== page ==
Roadmap to a T1D Practical Cure

What will it take for us to see a Practical Cure within the next 15 years? Is it even possible? This report will address both questions.

A Practical Cure (sometimes referred to as a "functional cure") for type 1 diabetes is any solution that will eliminate the daily burden of living with the disease. While it may not fully reverse the disease, a Practical Cure will allow people with T1D to feel that their life quality and longevity are not compromised. When we survey people about their interest in a Practical Cure – which we've done annually over the past ten years – the responses indicate that people with T1D overwhelmingly want this path of research to be a top priority.

Yet, only 2% of T1D human trials in the FDA pipeline are potential Practical Cure projects. Given this lack of late-stage research, is it possible to see a Practical Cure within our lifetime?

The quick answer: There is a chance to see a Practical Cure in the next 15 years, but it will require a major paradigm shift in how the players in T1D research – including non-profits, researchers, and commercial enterprises – allocate resources. The following four recommendations are a blueprint to make that paradigm shift.

1) Make a T1D Practical Cure Job #1

Establishing a T1D Practical Cure as one of the primary goals of the research community will ensure that it receives sufficient funding and focus. To date, neither the scientific community nor the major diabetes not-for-profit organizations have established a Practical Cure as a top priority. We urge boards of directors and executives to make this change.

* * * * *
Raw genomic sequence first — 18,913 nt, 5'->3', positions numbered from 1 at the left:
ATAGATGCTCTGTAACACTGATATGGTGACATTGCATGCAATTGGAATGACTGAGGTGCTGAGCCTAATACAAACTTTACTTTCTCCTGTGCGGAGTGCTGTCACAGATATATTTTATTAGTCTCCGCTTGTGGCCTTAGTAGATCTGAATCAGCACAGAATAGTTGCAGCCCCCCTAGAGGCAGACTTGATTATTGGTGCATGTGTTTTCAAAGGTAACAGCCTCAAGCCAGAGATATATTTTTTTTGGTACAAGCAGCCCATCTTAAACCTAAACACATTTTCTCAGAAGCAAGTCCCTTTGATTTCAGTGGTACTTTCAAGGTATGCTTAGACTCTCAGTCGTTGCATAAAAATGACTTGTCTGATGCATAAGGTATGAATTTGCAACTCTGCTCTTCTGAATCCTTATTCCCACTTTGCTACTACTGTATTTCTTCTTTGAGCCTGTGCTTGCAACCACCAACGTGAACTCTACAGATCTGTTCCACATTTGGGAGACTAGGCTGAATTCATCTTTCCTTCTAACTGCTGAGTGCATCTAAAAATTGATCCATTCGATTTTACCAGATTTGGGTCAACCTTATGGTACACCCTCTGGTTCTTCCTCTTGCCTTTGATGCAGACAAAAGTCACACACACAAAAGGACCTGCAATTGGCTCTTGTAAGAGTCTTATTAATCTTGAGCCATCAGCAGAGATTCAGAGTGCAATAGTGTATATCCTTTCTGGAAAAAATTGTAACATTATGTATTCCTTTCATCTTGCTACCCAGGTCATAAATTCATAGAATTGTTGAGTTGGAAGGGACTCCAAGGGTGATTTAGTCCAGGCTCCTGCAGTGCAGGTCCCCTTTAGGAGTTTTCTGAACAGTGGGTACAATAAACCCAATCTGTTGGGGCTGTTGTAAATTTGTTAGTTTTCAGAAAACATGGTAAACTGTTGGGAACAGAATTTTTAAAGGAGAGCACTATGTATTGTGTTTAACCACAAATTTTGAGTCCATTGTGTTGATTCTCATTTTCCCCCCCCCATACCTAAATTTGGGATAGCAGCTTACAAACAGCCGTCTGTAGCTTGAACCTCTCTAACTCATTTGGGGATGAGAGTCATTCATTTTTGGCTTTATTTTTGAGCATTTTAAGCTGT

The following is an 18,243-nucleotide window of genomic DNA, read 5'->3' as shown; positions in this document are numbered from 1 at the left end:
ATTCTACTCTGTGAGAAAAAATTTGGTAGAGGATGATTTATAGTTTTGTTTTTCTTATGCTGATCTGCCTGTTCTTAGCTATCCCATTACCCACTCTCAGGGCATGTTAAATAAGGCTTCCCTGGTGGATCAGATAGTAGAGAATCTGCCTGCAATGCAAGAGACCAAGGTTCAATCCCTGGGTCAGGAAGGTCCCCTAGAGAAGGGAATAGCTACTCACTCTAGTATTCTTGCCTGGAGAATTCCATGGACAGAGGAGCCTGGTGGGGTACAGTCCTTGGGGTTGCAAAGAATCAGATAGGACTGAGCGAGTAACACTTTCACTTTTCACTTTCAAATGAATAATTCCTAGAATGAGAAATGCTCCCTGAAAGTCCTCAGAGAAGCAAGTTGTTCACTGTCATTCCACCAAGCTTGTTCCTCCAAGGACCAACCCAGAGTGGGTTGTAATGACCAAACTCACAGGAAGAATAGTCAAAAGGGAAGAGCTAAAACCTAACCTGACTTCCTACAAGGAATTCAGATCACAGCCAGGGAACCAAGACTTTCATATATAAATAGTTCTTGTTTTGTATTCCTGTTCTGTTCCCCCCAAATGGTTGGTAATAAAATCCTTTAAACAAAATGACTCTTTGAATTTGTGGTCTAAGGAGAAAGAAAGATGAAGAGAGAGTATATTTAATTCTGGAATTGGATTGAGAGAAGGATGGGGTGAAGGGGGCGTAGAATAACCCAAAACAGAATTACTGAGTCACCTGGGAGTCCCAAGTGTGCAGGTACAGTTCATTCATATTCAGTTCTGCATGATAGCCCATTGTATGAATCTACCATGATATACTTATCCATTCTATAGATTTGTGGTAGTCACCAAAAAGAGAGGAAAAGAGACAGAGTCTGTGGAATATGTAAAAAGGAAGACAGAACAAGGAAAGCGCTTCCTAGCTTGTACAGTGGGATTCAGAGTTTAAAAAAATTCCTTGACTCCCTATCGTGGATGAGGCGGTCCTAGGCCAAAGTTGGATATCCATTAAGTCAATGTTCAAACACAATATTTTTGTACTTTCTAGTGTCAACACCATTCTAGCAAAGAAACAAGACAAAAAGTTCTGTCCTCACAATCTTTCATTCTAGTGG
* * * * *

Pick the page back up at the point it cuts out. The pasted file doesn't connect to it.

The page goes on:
2) Award Big Incentives for Practical Cure Progress

Two great motivators of performance are peer recognition and financial remuneration. Both can and should be used to encourage our T1D leaders to aggressively pursue Practical Cure progress. When we achieve real steps forward, those involved should be rewarded in compensation and professional recognition for their success.

The practical impact of this approach is that leaders will become more proactive in soliciting, funding, and prioritizing Practical Cure research projects. Nonprofit CEOs, principal investigators, and the staff within grant-giving organizations would then align their workflow and performance expectations to the goal of accelerating a Practical Cure.

3) Restore T1D Research Funding

T1D research grant funding has been steadily declining at JDRF and the ADA over the past few decades. In 2020, research grant funding dropped to a 20 year-low at both organizations. JDRF used $0.33 cents of every donated dollar to fund $69 million in research grants in the 2020 fiscal year. ADA, meanwhile, funded just $1.8 million in T1D research grants, or $0.02 of every donated dollar.

Reversing this decline is essential to accelerating progress towards a Practical Cure. Further, restoring research funding will align the not-for-profit organizations with their donor base, whose top priority is finding a cure.

4) Speak Up!

As the primary source of income for the main diabetes charities, donors play a key role in ensuring that a Practical Cure research platform is a top priority. Ongoing pressure from donors like you to adopt, institutionalize, fund, and fully resource Practical Cure research is critical to the development of a Practical Cure in the next 15 years. Tell your local diabetes nonprofit chapter heads, executives, and boards of directors that you want your donation to be used to fund Practical Cure research. Attach a comment or send an email along with your gift stating how the donation should be used.